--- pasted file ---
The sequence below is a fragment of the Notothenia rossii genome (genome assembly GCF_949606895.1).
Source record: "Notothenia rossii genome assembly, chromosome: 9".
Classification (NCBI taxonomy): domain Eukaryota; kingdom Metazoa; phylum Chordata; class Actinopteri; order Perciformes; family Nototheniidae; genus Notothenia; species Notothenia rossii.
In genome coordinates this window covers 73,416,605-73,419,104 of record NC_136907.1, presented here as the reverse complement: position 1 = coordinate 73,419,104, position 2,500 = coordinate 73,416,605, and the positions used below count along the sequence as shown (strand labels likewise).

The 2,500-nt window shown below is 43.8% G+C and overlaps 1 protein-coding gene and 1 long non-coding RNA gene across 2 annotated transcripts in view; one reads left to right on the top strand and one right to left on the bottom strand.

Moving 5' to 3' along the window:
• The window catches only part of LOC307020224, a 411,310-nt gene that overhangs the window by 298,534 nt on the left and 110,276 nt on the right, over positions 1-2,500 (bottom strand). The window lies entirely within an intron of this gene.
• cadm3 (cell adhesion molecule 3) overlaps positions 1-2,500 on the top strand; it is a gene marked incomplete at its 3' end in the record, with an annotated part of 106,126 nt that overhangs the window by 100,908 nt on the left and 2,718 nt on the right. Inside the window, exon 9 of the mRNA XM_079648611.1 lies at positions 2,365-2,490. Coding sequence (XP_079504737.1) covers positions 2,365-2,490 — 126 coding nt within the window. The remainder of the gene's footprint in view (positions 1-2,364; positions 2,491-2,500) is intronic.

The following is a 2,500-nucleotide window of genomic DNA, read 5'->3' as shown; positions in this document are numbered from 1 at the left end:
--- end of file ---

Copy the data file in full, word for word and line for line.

The sequence below is a fragment of the Notothenia rossii genome (genome assembly GCF_949606895.1).
Source record: "Notothenia rossii genome assembly, chromosome: 9".
Classification (NCBI taxonomy): domain Eukaryota; kingdom Metazoa; phylum Chordata; class Actinopteri; order Perciformes; family Nototheniidae; genus Notothenia; species Notothenia rossii.
In genome coordinates this window covers 73,416,605-73,419,104 of record NC_136907.1, presented here as the reverse complement: position 1 = coordinate 73,419,104, position 2,500 = coordinate 73,416,605, and the positions used below count along the sequence as shown (strand labels likewise).

The 2,500-nt window shown below is 43.8% G+C and overlaps 1 protein-coding gene and 1 long non-coding RNA gene across 2 annotated transcripts in view; one reads left to right on the top strand and one right to left on the bottom strand.

Moving 5' to 3' along the window:
• The window catches only part of LOC307020224, a 411,310-nt gene that overhangs the window by 298,534 nt on the left and 110,276 nt on the right, over positions 1-2,500 (bottom strand). The window lies entirely within an intron of this gene.
• cadm3 (cell adhesion molecule 3) overlaps positions 1-2,500 on the top strand; it is a gene marked incomplete at its 3' end in the record, with an annotated part of 106,126 nt that overhangs the window by 100,908 nt on the left and 2,718 nt on the right. Inside the window, exon 9 of the mRNA XM_079648611.1 lies at positions 2,365-2,490. Coding sequence (XP_079504737.1) covers positions 2,365-2,490 — 126 coding nt within the window. The remainder of the gene's footprint in view (positions 1-2,364; positions 2,491-2,500) is intronic.

The following is a 2,500-nucleotide window of genomic DNA, read 5'->3' as shown; positions in this document are numbered from 1 at the left end: